Doctor Who 101

1. Season 1, Episode 1 — “Rose.” Available on Netflix’s Watch Now.

This is the first episode of the new series, 12 years after the classic series went off the air. It is not stunning, but it’s a good introduction for people who haven’t seen the classic series. Starring Invisible Hero Claude, a.k.a. Christopher Eccleston, the 9th Doctor. (The Doctor “regenerates” when mortally wounded, which is just a brilliant way of gliding through cast changes.)

2. Season 1, episodes 9 and 10 — “The Empty Child” and “The Doctor Dances.” Available on Netflix’s Watch Now.

This is the first episode (a two-parter) written by Steven Moffat (who is writing “TinTin”) and is generally regarded as the best story of season 1.

3. Season 1, episode 11 — “Boom Town.” Available on Netflix’s Watch Now.

This is not one of the best episodes, and it references an earlier episode that’s not in this list. However, it is set in Cardiff and shows much of Cardiff Bay, which could be interesting if you are planning a trip to, say, Cardiff.

4. Season 2, episode 4 — “The Girl in the Fireplace”.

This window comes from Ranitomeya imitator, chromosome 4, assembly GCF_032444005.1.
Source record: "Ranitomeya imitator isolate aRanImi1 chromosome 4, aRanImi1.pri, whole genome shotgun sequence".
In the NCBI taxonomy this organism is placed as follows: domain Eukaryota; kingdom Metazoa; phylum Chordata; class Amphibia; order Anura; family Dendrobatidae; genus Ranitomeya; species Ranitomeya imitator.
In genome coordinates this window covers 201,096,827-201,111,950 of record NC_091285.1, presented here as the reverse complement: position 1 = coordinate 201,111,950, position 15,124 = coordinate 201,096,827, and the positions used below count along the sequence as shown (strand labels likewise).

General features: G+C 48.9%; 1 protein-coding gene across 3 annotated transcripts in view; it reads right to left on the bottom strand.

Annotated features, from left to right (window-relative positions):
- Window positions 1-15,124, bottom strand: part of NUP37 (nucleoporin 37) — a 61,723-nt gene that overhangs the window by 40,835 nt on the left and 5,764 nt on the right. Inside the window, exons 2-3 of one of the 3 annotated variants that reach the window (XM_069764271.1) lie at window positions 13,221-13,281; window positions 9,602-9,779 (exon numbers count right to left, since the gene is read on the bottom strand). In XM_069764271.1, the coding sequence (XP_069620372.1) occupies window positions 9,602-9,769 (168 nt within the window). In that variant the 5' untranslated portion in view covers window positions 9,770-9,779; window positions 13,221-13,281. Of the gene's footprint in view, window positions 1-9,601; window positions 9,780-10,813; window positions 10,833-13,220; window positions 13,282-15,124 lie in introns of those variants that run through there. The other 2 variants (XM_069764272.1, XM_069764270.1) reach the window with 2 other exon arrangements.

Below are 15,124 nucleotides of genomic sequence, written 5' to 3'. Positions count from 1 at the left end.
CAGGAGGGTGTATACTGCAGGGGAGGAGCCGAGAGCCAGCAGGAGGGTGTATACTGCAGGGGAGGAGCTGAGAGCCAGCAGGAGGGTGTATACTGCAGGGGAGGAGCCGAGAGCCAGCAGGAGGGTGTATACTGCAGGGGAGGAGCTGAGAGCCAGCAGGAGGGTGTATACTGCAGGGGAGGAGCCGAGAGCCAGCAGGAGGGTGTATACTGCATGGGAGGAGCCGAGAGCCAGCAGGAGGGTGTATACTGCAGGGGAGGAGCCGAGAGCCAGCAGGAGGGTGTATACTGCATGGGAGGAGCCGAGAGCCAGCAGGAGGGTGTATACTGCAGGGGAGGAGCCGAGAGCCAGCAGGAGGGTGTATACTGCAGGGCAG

Another Steven Moffat episode. It’s brilliant and touching. Oh, and at the end of season, Doctor # 9 regenerated into Barty Crouch, Jr., from “Goblet of Fire,” a.k.a. David Tennant, Doctor #10. Trivia: David Tennant and the gal who plays Reinette actually dated for a while! And they were super cute! Then he dumped her which makes me very sad.

At the end of Season 2, something happens to Rose (I can tell you more if you want spoilers) and at the beginning of Season 3 the Doctor picks up Martha Jones, who is one of his best sidekicks EVER because she’s not stupid.

5. Season 3, Episode 2 — “The Shakespeare Code.”

It’s pretty obvious what this episode is about. It’s funny.

6. Season 3, episodes 4 and 5 – “Daleks in Manhattan/Evolution of the Daleks.”

No Doctor Who crash course is complete without some Daleks! Background information: They’re evil.

7. Season 3, episode 10 – “Blink.”

This is quite possibly one of the best Doctor Who episodes ever produced. Ever. It’s by Steven Moffat again. It’s absolutely brilliant – and also terrifying. I have to admit I screamed a time or two.

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